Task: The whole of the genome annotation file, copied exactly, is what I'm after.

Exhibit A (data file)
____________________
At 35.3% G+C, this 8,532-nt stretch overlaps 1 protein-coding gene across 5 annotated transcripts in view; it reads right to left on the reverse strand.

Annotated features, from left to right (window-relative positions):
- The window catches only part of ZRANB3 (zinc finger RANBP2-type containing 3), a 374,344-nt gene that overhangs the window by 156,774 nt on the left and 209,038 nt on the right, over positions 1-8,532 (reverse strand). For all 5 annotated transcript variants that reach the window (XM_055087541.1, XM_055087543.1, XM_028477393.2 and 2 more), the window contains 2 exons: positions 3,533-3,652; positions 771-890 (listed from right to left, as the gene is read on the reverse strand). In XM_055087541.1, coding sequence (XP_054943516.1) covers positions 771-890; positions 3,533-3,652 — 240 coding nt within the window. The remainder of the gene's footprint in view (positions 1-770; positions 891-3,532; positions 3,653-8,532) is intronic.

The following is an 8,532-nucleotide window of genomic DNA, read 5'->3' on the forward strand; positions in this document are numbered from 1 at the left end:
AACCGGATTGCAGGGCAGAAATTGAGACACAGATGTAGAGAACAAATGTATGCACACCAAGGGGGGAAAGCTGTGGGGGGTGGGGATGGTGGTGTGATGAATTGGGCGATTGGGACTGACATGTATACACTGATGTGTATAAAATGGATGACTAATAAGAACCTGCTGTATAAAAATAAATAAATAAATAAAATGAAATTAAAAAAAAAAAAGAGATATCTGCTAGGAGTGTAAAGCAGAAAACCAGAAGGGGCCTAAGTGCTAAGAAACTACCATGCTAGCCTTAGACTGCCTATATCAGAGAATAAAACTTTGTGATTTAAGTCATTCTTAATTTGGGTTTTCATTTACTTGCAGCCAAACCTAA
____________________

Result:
At 35.3% G+C, this 8,532-nt stretch overlaps 1 protein-coding gene across 5 annotated transcripts in view; it reads right to left on the reverse strand.

Annotated features, from left to right (window-relative positions):
- The window catches only part of ZRANB3 (zinc finger RANBP2-type containing 3), a 374,344-nt gene that overhangs the window by 156,774 nt on the left and 209,038 nt on the right, over positions 1-8,532 (reverse strand). For all 5 annotated transcript variants that reach the window (XM_055087541.1, XM_055087543.1, XM_028477393.2 and 2 more), the window contains 2 exons: positions 3,533-3,652; positions 771-890 (listed from right to left, as the gene is read on the reverse strand). In XM_055087541.1, coding sequence (XP_054943516.1) covers positions 771-890; positions 3,533-3,652 — 240 coding nt within the window. The remainder of the gene's footprint in view (positions 1-770; positions 891-3,532; positions 3,653-8,532) is intronic.

The following is an 8,532-nucleotide window of genomic DNA, read 5'->3' on the forward strand; positions in this document are numbered from 1 at the left end:
AACCGGATTGCAGGGCAGAAATTGAGACACAGATGTAGAGAACAAATGTATGCACACCAAGGGGGGAAAGCTGTGGGGGGTGGGGATGGTGGTGTGATGAATTGGGCGATTGGGACTGACATGTATACACTGATGTGTATAAAATGGATGACTAATAAGAACCTGCTGTATAAAAATAAATAAATAAATAAAATGAAATTAAAAAAAAAAAAGAGATATCTGCTAGGAGTGTAAAGCAGAAAACCAGAAGGGGCCTAAGTGCTAAGAAACTACCATGCTAGCCTTAGACTGCCTATATCAGAGAATAAAACTTTGTGATTTAAGTCATTCTTAATTTGGGTTTTCATTTACTTGCAGCCAAACCTAA